As the mortal haze of World War II had finally settled, a light of hope brightened the western world. It was a time of new growth, economically, politically and demographically. With the average rate of increase at 1.6% the population soared to a new level (Meyer, 26). The western world entered a new era commonly known as the baby boom. As a precise example of the demographic transition model (DTM), the baby boom indicated a population explosion (Meyer, 27). In many developed countries the transition began in the eighteenth century and continues through the final stages today. Less developed countries began demographic transitions much later, and thus are still in the primary stages of the model. Today demographers rely on statistics to indicate the movement of populations, as well as to determine how accurately the DTM is operating. Throughout history inaccurate forecasts have created doubts with regards to the accuracy of the model.
The DTM must be taken in humility; it is an estimation of future trends, not a precise account (Simon, 327). With consideration to world population data, and the progression of population increase in many under developed countries sufficient evidence indicates that the demographic transition model is an adequate predictor of population growth.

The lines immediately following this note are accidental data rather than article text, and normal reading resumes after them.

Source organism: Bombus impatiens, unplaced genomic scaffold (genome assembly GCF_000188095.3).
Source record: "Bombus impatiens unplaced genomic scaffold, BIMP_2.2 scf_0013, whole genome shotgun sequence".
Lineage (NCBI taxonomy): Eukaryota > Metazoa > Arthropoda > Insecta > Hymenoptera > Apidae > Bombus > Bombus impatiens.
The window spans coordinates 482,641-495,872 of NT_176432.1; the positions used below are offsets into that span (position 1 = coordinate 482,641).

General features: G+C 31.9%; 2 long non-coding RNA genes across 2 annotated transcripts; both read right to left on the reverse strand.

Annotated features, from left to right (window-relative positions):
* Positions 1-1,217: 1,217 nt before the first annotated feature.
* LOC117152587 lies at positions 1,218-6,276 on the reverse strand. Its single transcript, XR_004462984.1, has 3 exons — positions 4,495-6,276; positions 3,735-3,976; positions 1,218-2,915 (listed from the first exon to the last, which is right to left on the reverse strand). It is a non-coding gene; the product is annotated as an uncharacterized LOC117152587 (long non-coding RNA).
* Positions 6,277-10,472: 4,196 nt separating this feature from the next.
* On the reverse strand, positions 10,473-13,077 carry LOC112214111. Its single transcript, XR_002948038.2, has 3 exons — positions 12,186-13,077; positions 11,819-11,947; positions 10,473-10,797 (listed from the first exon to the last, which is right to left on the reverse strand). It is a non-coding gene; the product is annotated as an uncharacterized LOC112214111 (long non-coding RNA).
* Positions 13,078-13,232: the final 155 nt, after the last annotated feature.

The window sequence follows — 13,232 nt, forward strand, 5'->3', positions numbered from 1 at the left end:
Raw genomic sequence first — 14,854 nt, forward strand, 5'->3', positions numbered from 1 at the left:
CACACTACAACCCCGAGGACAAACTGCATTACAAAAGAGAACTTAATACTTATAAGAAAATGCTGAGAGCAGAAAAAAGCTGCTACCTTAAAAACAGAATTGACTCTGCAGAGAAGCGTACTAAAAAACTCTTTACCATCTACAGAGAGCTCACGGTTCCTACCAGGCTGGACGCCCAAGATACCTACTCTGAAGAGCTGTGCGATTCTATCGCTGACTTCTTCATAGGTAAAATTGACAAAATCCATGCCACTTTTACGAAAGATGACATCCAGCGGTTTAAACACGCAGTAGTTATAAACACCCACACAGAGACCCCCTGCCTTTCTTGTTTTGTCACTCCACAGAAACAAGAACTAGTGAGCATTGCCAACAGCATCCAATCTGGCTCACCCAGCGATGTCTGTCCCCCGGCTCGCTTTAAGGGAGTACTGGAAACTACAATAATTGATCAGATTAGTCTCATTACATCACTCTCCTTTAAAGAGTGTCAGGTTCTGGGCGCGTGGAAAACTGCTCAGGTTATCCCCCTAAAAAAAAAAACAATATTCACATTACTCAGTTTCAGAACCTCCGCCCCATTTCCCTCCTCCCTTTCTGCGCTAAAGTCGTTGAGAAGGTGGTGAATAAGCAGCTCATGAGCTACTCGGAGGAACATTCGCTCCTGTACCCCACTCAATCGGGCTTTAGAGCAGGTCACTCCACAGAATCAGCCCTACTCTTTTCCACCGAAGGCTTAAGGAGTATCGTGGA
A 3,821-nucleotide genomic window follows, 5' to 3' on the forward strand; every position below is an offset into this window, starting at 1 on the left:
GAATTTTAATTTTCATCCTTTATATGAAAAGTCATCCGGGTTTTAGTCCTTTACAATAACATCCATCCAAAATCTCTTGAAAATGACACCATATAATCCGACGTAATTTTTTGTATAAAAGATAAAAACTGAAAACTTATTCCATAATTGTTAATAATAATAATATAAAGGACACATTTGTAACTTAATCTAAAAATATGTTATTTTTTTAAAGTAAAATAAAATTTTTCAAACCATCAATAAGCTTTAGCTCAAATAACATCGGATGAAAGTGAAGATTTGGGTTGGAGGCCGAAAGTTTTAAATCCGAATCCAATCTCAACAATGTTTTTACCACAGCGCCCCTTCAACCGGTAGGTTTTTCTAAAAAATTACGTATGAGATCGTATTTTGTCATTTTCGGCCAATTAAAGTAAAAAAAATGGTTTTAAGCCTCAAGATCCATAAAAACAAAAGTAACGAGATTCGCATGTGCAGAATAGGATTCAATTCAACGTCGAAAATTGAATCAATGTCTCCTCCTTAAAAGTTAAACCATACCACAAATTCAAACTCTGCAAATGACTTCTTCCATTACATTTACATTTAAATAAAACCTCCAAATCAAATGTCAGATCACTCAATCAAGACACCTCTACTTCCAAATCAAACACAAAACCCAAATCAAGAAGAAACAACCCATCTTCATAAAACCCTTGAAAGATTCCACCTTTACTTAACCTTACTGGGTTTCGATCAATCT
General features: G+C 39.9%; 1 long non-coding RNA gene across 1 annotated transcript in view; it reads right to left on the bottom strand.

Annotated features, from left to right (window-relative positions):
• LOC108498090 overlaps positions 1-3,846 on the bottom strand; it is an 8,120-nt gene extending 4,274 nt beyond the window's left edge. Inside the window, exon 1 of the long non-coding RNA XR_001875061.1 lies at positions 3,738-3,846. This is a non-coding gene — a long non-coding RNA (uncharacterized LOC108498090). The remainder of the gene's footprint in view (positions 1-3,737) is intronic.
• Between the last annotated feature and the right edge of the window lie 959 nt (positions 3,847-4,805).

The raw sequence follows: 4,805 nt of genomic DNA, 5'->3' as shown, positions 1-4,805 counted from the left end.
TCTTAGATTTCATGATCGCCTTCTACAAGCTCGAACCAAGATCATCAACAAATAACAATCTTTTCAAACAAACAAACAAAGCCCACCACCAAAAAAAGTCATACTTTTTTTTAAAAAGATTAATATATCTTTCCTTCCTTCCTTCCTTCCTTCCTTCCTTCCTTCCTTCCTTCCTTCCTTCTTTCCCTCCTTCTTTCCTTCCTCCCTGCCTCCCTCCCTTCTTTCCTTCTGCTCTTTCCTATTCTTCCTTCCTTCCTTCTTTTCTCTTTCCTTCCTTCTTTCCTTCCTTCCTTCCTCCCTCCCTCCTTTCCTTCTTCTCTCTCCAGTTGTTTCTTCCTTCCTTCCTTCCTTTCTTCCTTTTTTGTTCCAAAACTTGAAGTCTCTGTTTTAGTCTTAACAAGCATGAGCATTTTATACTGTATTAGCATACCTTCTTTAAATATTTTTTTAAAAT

The demographic transition is a process of change in a countries population. The DTM generalizes the population transition from high to low fertility and mortality rates. The model serves as an approximation of what occurred to fertility and mortality rates in Western Europe, also in a sense the demographic experience of developed nations (Bongaarts, 18).
Over a period of time as countries develop and become industrialized a shift occurs as fertility and mortality rates decline. As a result of the downward inclination there is a noticeable shift from rapid population growth, to slow growth, to...